Wednesday, February 18, 2009

Why Steriods hurt Baseball more than other sports!

I have been watching with sadness the fall of Baseball as our National Pastime. I grew up a fan. My father played high school ball with a future hall of famer (Harmon Killebrew). I started going to games when I was 5 years old. I have always loved the sport. My favorite players as a kid included, Fred Lynn, Kirk Gibson, Reggie Jackson, and others. I loved watching the game. For decades, Baseball was king. It was our national past time. It was a sport born in America and played at its best in America. It was so huge that the Little League World Series has been shown on Network Television for decades.

However, over the past twenty years Baseball has fallen from its place as America's pasttime. But they only have themselves to blame. Owners held players hostage until free agency changed everything. Free Agency and ballooning salaries led to strikes and works stoppages, with the 1994 strike and cancellation of the World Series being the low point or so we thought. But then in 1998 Mark McGuire and Sammy Sosa saved baseball, as they both chased Roger Marris through the summer. America watched with the help of ESPN, as each man went to the plate to chase history. It was magic. I can still remember McGuire's 62nd home run, a low line drive that just cleared the wall in left. It was a magical moment.

It was a fraud. It turns out that both players were juicing, along with half the league (by some estimates) and that this season was not played out on the field but rather created in a lab. Marris's record was not broken fairly, but instead players used performance enhancing drugs to augment their already amazing skill to pursue one of the most hallowed records in all of American Sports. Since then the other huge record, Hank Aaron's all time home run record was broken by another cheater Barry Bonds. While we speculate about Sosa and McGuire, we know for a fact that Bonds cheated. He is now out of baseball and most likely will be convicted of purgury for lying about his use of steriods.

Steriods hurts all sports. Performance Enhancing Drugs (PED's) like steriods, HGH and blood doping agents have been tearing at the fabric of all sports. At each Olympics I wonder if the men and women winning Gold and glory are cheating. And there is recourse. In the Olympics people who are caught cheating are rightfully stripped of their gold medals and the records they may have set when winning said medal are wipped from the record books. But PED's hurt because it tugs at our sense of fair play. Sports is supposed to be the place where there are no politics. Sports is supposed to the place where people can root passionately for their favorite player or team and fear nothing except the possiblity of loss.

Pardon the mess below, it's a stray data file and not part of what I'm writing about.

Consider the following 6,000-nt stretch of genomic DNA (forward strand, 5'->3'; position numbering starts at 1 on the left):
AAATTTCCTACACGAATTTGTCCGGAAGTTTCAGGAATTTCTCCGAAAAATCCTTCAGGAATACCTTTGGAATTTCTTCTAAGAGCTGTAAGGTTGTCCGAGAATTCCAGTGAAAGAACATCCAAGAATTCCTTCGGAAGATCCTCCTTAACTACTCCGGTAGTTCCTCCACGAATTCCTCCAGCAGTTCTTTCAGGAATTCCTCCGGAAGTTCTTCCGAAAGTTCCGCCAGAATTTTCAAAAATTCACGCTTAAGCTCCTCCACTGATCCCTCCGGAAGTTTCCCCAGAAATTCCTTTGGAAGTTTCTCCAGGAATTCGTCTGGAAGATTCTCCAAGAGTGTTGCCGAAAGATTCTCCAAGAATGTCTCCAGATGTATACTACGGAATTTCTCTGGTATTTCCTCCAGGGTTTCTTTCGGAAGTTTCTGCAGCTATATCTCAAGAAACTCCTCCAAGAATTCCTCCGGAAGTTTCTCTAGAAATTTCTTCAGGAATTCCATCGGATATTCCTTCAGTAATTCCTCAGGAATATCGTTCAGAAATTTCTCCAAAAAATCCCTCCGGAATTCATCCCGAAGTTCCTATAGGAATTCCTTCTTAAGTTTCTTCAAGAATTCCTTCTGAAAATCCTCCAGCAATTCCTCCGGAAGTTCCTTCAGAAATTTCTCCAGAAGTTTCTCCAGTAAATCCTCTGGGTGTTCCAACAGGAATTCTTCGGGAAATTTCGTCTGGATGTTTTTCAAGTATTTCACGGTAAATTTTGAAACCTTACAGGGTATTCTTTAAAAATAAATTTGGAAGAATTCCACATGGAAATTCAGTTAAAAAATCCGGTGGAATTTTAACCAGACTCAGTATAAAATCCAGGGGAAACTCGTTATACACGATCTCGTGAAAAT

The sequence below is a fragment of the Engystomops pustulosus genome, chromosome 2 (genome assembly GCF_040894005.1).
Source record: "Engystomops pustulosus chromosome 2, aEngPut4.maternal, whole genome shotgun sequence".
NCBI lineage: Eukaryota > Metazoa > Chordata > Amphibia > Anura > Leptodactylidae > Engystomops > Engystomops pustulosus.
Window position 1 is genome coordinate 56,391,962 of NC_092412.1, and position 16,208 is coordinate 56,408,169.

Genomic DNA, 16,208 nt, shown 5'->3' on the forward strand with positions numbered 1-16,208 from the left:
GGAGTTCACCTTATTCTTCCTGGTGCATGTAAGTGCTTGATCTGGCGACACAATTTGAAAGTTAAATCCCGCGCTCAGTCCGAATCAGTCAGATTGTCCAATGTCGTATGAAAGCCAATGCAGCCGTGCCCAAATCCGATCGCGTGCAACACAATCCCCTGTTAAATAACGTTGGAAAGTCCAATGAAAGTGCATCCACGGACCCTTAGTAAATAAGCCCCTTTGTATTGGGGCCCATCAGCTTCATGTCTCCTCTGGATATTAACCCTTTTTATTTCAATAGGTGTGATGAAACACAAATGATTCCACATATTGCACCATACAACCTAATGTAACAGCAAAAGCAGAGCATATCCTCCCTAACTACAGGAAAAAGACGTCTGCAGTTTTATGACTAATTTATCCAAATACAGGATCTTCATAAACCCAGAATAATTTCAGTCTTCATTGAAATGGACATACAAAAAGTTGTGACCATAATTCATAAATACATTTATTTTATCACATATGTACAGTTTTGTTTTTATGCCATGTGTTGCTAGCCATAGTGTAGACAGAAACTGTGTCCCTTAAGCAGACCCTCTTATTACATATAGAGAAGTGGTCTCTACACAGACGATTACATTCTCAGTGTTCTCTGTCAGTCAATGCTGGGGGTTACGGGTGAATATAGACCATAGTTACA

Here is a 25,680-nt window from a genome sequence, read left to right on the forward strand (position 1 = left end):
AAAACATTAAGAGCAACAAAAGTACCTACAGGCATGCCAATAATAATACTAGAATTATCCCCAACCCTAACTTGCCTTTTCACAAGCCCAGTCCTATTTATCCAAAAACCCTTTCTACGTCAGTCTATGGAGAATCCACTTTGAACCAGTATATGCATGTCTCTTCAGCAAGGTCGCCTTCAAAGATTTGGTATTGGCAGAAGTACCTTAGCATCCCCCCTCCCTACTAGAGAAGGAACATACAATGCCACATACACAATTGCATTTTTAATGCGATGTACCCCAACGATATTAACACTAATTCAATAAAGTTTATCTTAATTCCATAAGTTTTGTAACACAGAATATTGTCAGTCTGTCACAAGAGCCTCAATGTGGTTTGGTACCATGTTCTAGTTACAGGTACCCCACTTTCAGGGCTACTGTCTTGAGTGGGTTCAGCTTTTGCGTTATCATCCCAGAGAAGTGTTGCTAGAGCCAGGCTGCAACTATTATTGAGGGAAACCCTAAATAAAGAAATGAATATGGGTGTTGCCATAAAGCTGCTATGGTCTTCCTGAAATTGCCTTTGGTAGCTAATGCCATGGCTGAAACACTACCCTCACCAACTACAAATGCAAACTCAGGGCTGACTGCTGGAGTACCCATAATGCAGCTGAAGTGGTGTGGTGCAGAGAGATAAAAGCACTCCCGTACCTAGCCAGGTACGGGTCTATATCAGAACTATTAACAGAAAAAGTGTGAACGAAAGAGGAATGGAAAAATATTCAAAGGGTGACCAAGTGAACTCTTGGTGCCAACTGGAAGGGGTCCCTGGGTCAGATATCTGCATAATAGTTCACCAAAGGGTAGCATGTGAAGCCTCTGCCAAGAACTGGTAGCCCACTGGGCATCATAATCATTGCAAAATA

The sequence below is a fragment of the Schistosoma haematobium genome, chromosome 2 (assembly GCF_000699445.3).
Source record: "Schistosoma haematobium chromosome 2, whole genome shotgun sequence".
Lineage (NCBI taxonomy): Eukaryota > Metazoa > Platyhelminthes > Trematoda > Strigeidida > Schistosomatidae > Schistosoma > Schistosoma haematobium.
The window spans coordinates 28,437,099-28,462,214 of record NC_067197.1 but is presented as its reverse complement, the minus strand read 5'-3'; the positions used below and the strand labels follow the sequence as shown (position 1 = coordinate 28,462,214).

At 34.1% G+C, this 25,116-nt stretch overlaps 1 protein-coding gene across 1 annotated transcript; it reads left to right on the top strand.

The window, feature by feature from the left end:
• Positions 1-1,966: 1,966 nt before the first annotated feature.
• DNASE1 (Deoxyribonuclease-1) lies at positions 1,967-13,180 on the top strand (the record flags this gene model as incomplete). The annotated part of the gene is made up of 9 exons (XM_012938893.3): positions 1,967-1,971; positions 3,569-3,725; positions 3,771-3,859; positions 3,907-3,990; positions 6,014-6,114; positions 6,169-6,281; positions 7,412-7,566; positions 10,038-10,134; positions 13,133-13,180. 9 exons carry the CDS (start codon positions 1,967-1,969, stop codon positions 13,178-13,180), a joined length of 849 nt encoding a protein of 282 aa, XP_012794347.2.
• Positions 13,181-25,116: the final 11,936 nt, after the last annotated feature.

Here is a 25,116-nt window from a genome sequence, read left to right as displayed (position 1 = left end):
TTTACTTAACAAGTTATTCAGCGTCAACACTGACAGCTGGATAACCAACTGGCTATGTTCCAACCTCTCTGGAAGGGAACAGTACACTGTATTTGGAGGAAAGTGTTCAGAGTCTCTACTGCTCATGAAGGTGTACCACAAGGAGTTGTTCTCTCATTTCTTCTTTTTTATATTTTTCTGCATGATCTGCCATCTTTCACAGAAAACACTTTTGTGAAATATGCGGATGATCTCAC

And while PED's hurts all sports, it is destroying baseball. Why? Because baseball, unlike any other American sport is statistically driven. It is a part of the fabric the sport. Most people know the big names in the different sports. But very few know the statistics of those players. Most basketball fans could tell you for instance that John Stocton is the all time assist leader in the NBA, but how many can tell you how many assists he had. Growing up I always knew who the Home Run king was (Hank Aaron), but I could just as easily tell you how many home runs he hit (755). Baseball is a game of stats. Men get into the Hall of Fame, not just because of reputation, but also because of their stats. Harmon Killebrew (5th on the home run list at the time), made the hall, but not on the first ballot. Why? because he has the third lowest batting average in the hall of fame. Despite the fact that only 4 other men hit more homers than he, his election into the hall was not guaranteed.

The stat book is hallowed ground in baseball. Lovers of the sport can tell you almost any stat of almost any great player. As a kid, as soon as I got a baseball card, after looking at the picture, I turned it over and studied the stats. They were all there. It was cool. As players retired, true fans compared their favorite players stats to those who made the hall of fame to see if their favorite players measured up.

But the fabric of baseball is torn. 1998 is no longer talked about. Barry Bonds's record is a joke. Despite the fact that Bonds was a great player, he will probably never get in the hall because he broke the most hallowed record in American sports while cheating. Or at least many of the home runs he hit were hit while he was on steroids. As fans try to wrap their heads around these things they don't quite know how to handle it. Those names are still in the record books, but should they be? Babe Ruth hit 714 HR's with a beer belly. Hank Aaron broke that record, without ever hiting 50 home runs in a single season. And both of these players did it with out PED's.

It always hurts when our heros fall from grace. But when they undermine the very foundation of the sport that propped them up, it does more than hurt. It is destructive. As the world grows more cynical, people need places where they can focus their passions. But as players are continually caught cheating, further eroding our faith in the goodness of integrity, it kills us all a little bit at a time.

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